Recently, Robert Gubby (aka Bobby G) succeeded both in an opposition brought against his former band members in connection with their application to register the trade mark mark THE ORIGINAL BUCKS FIZZ, and in defending an action for revocation of the mark BUCKS FIZZ, owned by his wife Heidi Manton. The case report is available via the IPO Bucks Fizz to consist of the original lineup. Further clarifying the Registry’s view, the Hearing Office explained:
‘Plainly, once the public became aware that most or all the original members of the group were once again performing under tha namen Bucks Fizz, the public’s expectations as to the line-up of any particular group appearing under that name was liable to change. But the recent confusion is not the result of the use made of the mark by its owner … [who] cannot be held responsible for that because … such use was not with [their] consent’
This is not the first dispute arising in connection with ownership of an act’s name after members of the band have left. The IPOs decision cites the SAXON case, in which Laddie J. explained that ownership of a band name vests in the band partnership, and that individual band members, though they have an interest in the name and associated goodwill, do not own the assets themselves. Importantly, the judge found that a second band using the same name, established following the disbanding of the first, will acquire separate rights in the goodwill it generates. The question was then whether or not the goodwill of the initial band has evaporated; whether its rights have been abandoned; or whether it has acquiesced to the second band’s activities – in that case, and as suggested in the BUCKS FIZZ case, the original band members were found to have abandoned their share in the goodwill, leaving the latest incarnation of the band with stronger rights.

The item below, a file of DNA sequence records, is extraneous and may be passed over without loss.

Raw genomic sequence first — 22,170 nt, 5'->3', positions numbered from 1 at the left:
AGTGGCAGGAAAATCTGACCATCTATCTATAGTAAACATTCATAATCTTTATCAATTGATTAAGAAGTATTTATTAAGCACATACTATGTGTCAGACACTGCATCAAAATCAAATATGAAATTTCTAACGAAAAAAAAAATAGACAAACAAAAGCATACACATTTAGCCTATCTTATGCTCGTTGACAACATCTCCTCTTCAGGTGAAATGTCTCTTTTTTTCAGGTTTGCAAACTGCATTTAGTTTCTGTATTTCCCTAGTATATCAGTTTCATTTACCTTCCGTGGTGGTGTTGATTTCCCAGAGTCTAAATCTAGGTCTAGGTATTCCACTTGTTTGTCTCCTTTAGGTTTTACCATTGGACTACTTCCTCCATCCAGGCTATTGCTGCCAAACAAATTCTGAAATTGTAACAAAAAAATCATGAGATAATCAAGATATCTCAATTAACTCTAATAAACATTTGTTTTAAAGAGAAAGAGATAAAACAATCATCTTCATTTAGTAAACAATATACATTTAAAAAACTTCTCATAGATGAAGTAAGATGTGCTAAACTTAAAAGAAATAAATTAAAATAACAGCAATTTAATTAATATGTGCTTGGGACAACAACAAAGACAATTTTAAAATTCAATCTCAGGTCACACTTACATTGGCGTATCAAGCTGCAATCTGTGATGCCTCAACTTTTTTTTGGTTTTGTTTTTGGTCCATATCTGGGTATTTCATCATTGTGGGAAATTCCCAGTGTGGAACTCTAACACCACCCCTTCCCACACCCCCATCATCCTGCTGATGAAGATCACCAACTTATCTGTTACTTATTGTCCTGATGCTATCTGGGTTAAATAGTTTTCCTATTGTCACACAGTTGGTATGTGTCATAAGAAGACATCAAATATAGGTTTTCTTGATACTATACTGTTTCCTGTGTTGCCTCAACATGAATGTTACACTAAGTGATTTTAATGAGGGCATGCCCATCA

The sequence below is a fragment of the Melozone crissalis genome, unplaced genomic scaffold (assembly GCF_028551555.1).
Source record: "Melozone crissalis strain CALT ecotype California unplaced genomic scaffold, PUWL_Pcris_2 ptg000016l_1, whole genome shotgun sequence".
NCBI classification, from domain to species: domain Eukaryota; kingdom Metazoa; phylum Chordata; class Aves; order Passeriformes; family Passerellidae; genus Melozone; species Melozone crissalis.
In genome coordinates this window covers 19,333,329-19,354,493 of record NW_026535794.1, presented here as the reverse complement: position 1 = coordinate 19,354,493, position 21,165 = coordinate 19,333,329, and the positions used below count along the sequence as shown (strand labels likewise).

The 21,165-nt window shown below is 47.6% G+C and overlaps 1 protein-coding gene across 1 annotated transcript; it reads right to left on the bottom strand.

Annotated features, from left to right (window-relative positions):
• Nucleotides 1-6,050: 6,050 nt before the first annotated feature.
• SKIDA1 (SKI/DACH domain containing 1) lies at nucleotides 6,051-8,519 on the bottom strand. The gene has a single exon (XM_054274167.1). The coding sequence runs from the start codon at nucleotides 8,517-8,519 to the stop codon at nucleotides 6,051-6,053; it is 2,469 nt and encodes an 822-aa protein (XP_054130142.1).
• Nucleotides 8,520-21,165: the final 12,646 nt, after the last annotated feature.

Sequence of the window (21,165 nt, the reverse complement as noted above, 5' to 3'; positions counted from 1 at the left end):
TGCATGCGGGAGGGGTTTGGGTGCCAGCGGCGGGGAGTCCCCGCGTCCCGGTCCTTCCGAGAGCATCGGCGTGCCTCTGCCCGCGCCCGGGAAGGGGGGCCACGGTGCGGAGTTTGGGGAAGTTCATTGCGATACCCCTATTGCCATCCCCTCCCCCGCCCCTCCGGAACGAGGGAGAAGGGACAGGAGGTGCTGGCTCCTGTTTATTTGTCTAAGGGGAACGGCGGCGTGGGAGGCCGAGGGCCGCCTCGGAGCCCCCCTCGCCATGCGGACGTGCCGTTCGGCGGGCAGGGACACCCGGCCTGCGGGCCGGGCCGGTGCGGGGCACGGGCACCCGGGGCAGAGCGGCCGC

Under dissimilar circumstances, the SUGABABES brand, after the last of the original band members left last year, has recently been the subject of a dispute. Mutya Buena, one of the founding members, filed an application for the European Community Trade Mark in March 2009, on the assumption that after the last of the founding members of the band left, the Sugababes had effectively ‘ended’. This was opposed on the basis of earlier rights owned by the latest incarnation of the band, whose Heidi Range argued: “Our record company [Universal] owns the name so there’s no conversations about who owns the name”. The band currently includes 3 members, none of whom were involved in the original line-up, and in light of the strength of goodwill in the brand associated with the group the opposition was successful. Buena’s application was stripped of much of its content, resulting in a narrow, arguably near-worthless registration for: Paper, cardboard and goods made from these materials, not included in other classes; stationery; paper gift wrap and paper gift wrapping ribbons.
The words of Laddie J. in SAXON are a concise warning, and of continuing relevance to bands and other businesses whose brands are liable to become valuable assets alike:
A properly advised band could avoid the problem that [a change in membership] might cause by entering into a partnership agreement which expressly provides for the partnership to continue on the departure of one or more members and which expressly confirms the rights of the continuing and expressly limits the rights of departing partners to make use of the partnership name and goodwill.